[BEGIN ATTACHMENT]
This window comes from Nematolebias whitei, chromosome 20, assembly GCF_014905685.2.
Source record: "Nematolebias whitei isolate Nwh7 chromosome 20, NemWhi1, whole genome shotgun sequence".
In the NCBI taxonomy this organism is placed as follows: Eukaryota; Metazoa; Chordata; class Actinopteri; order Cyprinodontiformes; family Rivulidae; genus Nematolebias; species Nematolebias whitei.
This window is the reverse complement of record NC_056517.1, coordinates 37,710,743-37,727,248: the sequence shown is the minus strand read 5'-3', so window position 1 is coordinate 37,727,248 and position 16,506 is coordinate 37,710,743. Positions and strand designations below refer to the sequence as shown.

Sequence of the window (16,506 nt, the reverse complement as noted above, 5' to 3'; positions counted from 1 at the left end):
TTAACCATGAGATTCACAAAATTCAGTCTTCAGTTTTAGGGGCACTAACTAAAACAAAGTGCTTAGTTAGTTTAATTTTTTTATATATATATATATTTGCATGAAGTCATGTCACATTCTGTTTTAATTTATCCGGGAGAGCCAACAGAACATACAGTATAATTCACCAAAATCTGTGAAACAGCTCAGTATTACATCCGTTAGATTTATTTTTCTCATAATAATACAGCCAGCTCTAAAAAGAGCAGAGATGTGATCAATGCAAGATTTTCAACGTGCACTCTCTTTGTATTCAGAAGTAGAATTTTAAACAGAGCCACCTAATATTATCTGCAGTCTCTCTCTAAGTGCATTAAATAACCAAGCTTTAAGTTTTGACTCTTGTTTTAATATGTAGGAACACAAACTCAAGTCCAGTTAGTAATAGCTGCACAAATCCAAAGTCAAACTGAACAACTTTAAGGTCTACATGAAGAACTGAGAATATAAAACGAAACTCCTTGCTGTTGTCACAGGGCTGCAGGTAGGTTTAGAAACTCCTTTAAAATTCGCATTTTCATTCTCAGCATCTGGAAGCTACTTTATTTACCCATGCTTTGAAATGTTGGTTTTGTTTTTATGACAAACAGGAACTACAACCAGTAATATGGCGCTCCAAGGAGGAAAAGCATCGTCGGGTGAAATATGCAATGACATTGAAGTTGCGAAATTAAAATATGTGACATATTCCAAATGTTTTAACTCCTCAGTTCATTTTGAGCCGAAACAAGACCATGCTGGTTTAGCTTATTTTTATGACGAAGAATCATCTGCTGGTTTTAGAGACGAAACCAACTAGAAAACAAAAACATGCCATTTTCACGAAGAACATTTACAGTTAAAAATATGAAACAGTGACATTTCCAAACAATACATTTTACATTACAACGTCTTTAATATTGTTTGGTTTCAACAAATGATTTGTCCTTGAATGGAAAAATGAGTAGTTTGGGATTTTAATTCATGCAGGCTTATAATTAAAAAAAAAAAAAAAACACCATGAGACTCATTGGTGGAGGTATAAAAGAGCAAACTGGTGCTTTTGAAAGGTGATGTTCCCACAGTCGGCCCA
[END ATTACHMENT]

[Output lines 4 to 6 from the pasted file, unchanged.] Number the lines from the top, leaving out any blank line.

This window is the reverse complement of record NC_056517.1, coordinates 37,710,743-37,727,248: the sequence shown is the minus strand read 5'-3', so window position 1 is coordinate 37,727,248 and position 16,506 is coordinate 37,710,743. Positions and strand designations below refer to the sequence as shown.

Sequence of the window (16,506 nt, the reverse complement as noted above, 5' to 3'; positions counted from 1 at the left end):
TTAACCATGAGATTCACAAAATTCAGTCTTCAGTTTTAGGGGCACTAACTAAAACAAAGTGCTTAGTTAGTTTAATTTTTTTATATATATATATATTTGCATGAAGTCATGTCACATTCTGTTTTAATTTATCCGGGAGAGCCAACAGAACATACAGTATAATTCACCAAAATCTGTGAAACAGCTCAGTATTACATCCGTTAGATTTATTTTTCTCATAATAATACAGCCAGCTCTAAAAAGAGCAGAGATGTGATCAATGCAAGATTTTCAACGTGCACTCTCTTTGTATTCAGAAGTAGAATTTTAAACAGAGCCACCTAATATTATCTGCAGTCTCTCTCTAAGTGCATTAAATAACCAAGCTTTAAGTTTTGACTCTTGTTTTAATATGTAGGAACACAAACTCAAGTCCAGTTAGTAATAGCTGCACAAATCCAAAGTCAAACTGAACAACTTTAAGGTCTACATGAAGAACTGAGAATATAAAACGAAACTCCTTGCTGTTGTCACAGGGCTGCAGGTAGGTTTAGAAACTCCTTTAAAATTCGCATTTTCATTCTCAGCATCTGGAAGCTACTTTATTTACCCATGCTTTGAAATGTTGGTTTTGTTTTTATGACAAACAGGAACTACAACCAGTAATATGGCGCTCCAAGGAGGAAAAGCATCGTCGGGTGAAATATGCAATGACATTGAAGTTGCGAAATTAAAATATGTGACATATTCCAAATGTTTTAACTCCTCAGTTCATTTTGAGCCGAAACAAGACCATGCTGGTTTAGCTTATTTTTATGACGAAGAATCATCTGCTGGTTTTAGAGACGAAACCAACTAGAAAACAAAAACATGCCATTTTCACGAAGAACATTTACAGTTAAAAATATGAAACAGTGACATTTCCAAACAATACATTTTACATTACAACGTCTTTAATATTGTTTGGTTTCAACAAATGATTTGTCCTTGAATGGAAAAATGAGTAGTTTGGGATTTTAATTCATGCAGGCTTATAATTAAAAAAAAAAAAAAAACACCATGAGACTCATTGGTGGAGGTATAAAAGAGCAAACTGGTGCTTTTGAAAGGTGATGTTCCCACAGTCGGCCCA